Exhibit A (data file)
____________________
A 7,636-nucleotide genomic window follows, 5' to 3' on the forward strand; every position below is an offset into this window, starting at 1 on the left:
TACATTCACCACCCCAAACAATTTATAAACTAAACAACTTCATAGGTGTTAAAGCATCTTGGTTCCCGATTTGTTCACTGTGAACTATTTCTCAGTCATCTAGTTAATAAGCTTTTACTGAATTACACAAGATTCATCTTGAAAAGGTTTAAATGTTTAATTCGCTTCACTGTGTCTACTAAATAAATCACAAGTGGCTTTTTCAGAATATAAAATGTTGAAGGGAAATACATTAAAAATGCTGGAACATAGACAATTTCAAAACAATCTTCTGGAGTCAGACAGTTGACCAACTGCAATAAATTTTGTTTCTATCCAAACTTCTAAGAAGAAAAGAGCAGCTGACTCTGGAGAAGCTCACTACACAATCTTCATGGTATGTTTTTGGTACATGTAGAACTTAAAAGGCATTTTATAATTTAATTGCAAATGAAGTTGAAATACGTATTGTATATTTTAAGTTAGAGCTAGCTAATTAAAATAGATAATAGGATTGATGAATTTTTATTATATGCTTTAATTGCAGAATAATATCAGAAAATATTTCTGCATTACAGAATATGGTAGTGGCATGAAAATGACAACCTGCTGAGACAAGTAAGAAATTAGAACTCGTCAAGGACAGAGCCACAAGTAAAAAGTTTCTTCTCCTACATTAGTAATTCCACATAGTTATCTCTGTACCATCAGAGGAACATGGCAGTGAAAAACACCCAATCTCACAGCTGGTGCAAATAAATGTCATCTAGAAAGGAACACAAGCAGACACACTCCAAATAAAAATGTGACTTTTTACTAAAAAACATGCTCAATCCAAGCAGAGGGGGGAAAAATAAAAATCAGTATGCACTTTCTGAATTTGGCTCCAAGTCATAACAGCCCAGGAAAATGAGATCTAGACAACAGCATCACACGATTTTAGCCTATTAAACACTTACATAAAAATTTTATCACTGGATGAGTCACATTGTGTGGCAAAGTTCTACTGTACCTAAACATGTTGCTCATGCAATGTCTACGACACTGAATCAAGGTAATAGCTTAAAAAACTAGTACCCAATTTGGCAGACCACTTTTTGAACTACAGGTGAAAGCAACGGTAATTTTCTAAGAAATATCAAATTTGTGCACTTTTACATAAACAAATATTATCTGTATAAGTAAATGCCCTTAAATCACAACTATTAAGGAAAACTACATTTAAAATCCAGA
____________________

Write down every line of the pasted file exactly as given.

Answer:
A 7,636-nucleotide genomic window follows, 5' to 3' on the forward strand; every position below is an offset into this window, starting at 1 on the left:
TACATTCACCACCCCAAACAATTTATAAACTAAACAACTTCATAGGTGTTAAAGCATCTTGGTTCCCGATTTGTTCACTGTGAACTATTTCTCAGTCATCTAGTTAATAAGCTTTTACTGAATTACACAAGATTCATCTTGAAAAGGTTTAAATGTTTAATTCGCTTCACTGTGTCTACTAAATAAATCACAAGTGGCTTTTTCAGAATATAAAATGTTGAAGGGAAATACATTAAAAATGCTGGAACATAGACAATTTCAAAACAATCTTCTGGAGTCAGACAGTTGACCAACTGCAATAAATTTTGTTTCTATCCAAACTTCTAAGAAGAAAAGAGCAGCTGACTCTGGAGAAGCTCACTACACAATCTTCATGGTATGTTTTTGGTACATGTAGAACTTAAAAGGCATTTTATAATTTAATTGCAAATGAAGTTGAAATACGTATTGTATATTTTAAGTTAGAGCTAGCTAATTAAAATAGATAATAGGATTGATGAATTTTTATTATATGCTTTAATTGCAGAATAATATCAGAAAATATTTCTGCATTACAGAATATGGTAGTGGCATGAAAATGACAACCTGCTGAGACAAGTAAGAAATTAGAACTCGTCAAGGACAGAGCCACAAGTAAAAAGTTTCTTCTCCTACATTAGTAATTCCACATAGTTATCTCTGTACCATCAGAGGAACATGGCAGTGAAAAACACCCAATCTCACAGCTGGTGCAAATAAATGTCATCTAGAAAGGAACACAAGCAGACACACTCCAAATAAAAATGTGACTTTTTACTAAAAAACATGCTCAATCCAAGCAGAGGGGGGAAAAATAAAAATCAGTATGCACTTTCTGAATTTGGCTCCAAGTCATAACAGCCCAGGAAAATGAGATCTAGACAACAGCATCACACGATTTTAGCCTATTAAACACTTACATAAAAATTTTATCACTGGATGAGTCACATTGTGTGGCAAAGTTCTACTGTACCTAAACATGTTGCTCATGCAATGTCTACGACACTGAATCAAGGTAATAGCTTAAAAAACTAGTACCCAATTTGGCAGACCACTTTTTGAACTACAGGTGAAAGCAACGGTAATTTTCTAAGAAATATCAAATTTGTGCACTTTTACATAAACAAATATTATCTGTATAAGTAAATGCCCTTAAATCACAACTATTAAGGAAAACTACATTTAAAATCCAGA